Monthly Archives: Mei 2010

Ponyprog Circuit for AVR & PIC16F84


Free Auto Backlink

All resistors are 1/4W.The circuit is powered by 9…15V DC or AC. When In Circuit Programming (ISP) connectors are used, is possible the programmer to be powered from targets power source. Diodes D2 and D6 protect the regulator LM7805, when targets power is used.

‘ XTAL JUMP ‘ is used to cut XTAL when the AVR has internal RC oscillator enabled.

‘FAMILY JUMP’ is used to select which ATMELs family to program, AVR series (ATtinyXX, AT90SXXXX, ATmegaXXX) or 8051 series (AT89Sxxxx).

PIC JUMP is used to switch between Microchips PIC and ATMEL microcontrollers. With jumper ON only PIC can be programmed, while OFF can program ATMELs microcontrollers. If you dont need to program PICs, you can leave their board area unsoldered. The PCB has been designed so that DIP sockets or ZIF sockets can be used. Because of its cost, it is recommended that only one ZIF is used combined with some pin-arrays to switch between the four different places.

The board must be connected to a PC COM port through a 9 pin to pin cable and work with the below application:

‘PonyProg2000 – Serial Device Programmer

Copyright (C) 1997-2001 by Claudio Lanconelli


Download last version of PonyProg2000 at the address: ‘.

Supported microcontrollers are:

ATMELs AVR series

ATtiny12, ATtiny15, AT90S1200, AT90S1200A, AT90S2233, AT90S2313, AT90S2323, AT90S2343, AT90S4414, AT90S4433, AT90S4434, AT90S8515, AT90S8535, ATmega8, ATmega16, ATmega161, ATmega163, ATmega323, ATMELs 8051 series, AT89S53, AT89S8252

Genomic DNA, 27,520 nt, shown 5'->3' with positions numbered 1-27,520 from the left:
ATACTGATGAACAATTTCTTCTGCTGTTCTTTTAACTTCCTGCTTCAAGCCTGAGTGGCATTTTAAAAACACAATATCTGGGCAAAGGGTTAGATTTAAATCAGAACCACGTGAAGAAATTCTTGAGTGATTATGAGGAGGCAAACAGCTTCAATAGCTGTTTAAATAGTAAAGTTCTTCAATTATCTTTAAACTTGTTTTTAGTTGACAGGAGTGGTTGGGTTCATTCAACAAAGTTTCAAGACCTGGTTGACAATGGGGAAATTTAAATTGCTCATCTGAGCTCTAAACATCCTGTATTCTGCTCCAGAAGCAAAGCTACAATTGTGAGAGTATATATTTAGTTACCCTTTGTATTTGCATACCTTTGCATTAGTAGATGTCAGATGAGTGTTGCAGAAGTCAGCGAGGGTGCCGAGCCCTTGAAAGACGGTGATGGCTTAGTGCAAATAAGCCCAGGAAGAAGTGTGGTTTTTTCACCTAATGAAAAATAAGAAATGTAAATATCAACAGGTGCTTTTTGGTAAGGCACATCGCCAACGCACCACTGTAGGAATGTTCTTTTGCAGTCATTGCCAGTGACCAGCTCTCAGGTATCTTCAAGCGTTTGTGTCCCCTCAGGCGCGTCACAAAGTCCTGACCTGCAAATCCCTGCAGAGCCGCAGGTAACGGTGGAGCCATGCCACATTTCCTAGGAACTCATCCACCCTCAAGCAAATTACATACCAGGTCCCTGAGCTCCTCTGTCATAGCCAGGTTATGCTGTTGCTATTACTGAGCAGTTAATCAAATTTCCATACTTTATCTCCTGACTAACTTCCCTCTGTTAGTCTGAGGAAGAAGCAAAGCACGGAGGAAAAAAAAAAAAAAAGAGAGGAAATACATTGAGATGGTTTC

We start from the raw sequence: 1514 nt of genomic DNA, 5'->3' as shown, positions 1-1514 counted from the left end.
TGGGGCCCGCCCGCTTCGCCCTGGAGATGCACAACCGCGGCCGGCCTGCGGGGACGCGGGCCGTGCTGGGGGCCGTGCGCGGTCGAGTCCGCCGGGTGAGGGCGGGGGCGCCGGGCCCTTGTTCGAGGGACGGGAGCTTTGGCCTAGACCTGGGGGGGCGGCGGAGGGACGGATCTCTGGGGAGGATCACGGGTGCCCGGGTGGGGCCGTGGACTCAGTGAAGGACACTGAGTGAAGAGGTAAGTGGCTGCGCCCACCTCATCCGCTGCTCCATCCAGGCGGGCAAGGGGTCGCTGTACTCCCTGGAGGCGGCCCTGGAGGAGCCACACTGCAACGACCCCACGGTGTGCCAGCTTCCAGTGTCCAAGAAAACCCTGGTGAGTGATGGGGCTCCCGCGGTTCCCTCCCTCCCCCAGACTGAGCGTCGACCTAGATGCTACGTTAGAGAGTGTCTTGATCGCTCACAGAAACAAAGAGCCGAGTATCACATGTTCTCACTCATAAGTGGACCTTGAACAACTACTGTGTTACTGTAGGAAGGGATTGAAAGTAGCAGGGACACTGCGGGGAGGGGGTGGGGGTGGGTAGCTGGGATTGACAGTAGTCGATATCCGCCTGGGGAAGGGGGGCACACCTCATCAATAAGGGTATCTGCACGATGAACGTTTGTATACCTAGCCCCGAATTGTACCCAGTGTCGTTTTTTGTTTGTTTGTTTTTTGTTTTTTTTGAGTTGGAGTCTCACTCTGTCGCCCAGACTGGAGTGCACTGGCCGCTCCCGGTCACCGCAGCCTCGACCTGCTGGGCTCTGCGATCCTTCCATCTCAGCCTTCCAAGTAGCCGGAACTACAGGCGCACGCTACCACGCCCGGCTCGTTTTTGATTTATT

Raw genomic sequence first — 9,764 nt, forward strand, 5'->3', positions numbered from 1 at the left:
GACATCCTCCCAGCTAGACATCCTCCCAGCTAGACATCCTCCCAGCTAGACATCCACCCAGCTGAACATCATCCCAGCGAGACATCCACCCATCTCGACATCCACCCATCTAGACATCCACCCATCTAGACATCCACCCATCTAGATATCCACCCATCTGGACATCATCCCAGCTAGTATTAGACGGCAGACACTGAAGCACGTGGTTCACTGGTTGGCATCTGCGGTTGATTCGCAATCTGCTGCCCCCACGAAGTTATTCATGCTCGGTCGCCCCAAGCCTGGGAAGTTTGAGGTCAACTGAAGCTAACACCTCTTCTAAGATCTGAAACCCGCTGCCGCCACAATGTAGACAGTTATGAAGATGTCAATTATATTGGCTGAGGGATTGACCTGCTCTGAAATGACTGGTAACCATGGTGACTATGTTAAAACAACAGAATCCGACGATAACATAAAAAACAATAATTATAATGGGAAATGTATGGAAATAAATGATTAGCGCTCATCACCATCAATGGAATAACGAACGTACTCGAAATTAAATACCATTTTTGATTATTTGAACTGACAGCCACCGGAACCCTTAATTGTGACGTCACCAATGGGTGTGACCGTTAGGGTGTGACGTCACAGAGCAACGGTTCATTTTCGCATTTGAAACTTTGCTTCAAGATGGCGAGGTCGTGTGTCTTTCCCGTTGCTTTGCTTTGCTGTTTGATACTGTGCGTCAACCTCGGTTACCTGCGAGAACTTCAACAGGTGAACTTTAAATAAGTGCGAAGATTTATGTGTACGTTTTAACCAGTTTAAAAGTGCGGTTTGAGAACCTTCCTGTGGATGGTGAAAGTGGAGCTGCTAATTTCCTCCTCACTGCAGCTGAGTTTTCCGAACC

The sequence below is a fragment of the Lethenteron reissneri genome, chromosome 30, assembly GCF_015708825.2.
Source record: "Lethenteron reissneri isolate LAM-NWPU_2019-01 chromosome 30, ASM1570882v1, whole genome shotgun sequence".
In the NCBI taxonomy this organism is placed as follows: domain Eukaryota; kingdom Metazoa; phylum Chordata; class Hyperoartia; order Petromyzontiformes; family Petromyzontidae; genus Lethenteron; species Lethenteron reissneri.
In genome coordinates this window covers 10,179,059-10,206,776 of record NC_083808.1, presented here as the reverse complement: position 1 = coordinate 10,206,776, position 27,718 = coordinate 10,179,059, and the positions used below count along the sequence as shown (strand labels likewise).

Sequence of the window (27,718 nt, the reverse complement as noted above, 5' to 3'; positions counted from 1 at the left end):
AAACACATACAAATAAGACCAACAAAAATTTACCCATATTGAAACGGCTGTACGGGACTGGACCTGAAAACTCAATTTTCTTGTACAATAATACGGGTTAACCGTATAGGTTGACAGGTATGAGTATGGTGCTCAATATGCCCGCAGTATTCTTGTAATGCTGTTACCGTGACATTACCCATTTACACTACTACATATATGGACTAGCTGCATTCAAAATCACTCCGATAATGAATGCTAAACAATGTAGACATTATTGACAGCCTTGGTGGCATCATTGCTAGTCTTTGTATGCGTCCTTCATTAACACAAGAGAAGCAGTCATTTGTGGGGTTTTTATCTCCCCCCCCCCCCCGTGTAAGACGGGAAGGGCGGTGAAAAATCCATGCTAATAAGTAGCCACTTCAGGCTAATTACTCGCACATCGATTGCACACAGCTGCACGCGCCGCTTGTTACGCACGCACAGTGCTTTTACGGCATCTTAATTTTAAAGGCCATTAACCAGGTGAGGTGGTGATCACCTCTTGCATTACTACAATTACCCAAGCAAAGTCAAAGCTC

PIC16x83, PIC16x84, PIC16F84A

And some other programmable ICs (memories, microcontrollers) which Ponyprog support but need a board adapter to be programmed through ISP connectors. For more information see Claudio Lanconelli site .

PlayPIC-PIC16F84A Microcontroller


Free Auto Backlink

– S1 switches the board on and off. When on, the indicator led LED9 is lit.
– S2 resets the microcontroller.
– S8 switches the LCD display on and off
– S9 switches the eight individual leds AND the 7-segment display on and off.

– Push buttons S3 to S6 correspond to RA0-RA3 inputs. They are enabled or disabled by the SW2 dip switch.

– The SW1 dip switch enables or disables the following features :

1. Connects RB0 (used as output) to LED1.
2. Connects RB0 (used as interrupt input) to S7.
3. Enables the debouncing circuit for interrupt switch S7.
4. Connects RB0 (used as output) to the buzzer.

This dip switch must be either 1000 or 0100 or 0110 or 0001.

– The 7-segment display is always connected to the individual leds. Its seven segments correspond to LED2 to LED8 (RB1 to RB7) and the decimal dot to LED1 (RB0). This correspondence enables the 7-segment display to work together with the interrupt switch S7, which is connected to RB0.

– JP4 is an 6-screw external input connector for RA0-RA4. When used, the corresponding input switches S3-S6 must be turned off by SW2. Last screw is ground.
– JP2 is a 14 pin test terminal. A voltmeter or logic analyzer can be connected any time to monitor the signal traffic in the circuit. Last pin is ground.
– JP1 is the ICP header. When in-circuit-programming is performed, the board must be OFF (by S1), as well as the LCD (by S8) and leds (by S9).
– JP3 is a 14-pin connector for the LCD module. Contrast can be adjusted by trimmer R21.

– The board can be powered either by a 9V battery or a 6-12 V power supply.

PDF versions of the schematic and PCB are included. The board has been sucessfully build and it is depicted on the following
photos :




JP2 – S3 � JP4


JP2 – S4 � JP4


JP2 – S5 – JP4


JP2 – S6 – JP4


JP2 – JP4




JP2 � LED1 � 7 Seg (dp) � S7 Debounce – Buzzer


JP2 � LED2� 7 Seg (a) � LCD RS


JP2 � LED3� 7 Seg (b) � LCD R/W


JP2 � LED4� 7 Seg (c) � LCD E


JP2 � LED5� 7 Seg (d) � LCD DB4


JP2 � LED6� 7 Seg (e) � LCD DB5


JP2 � LED7� 7 Seg (f) � LCD DB6


JP2 � LED8� 7 Seg (g) � LCD DB7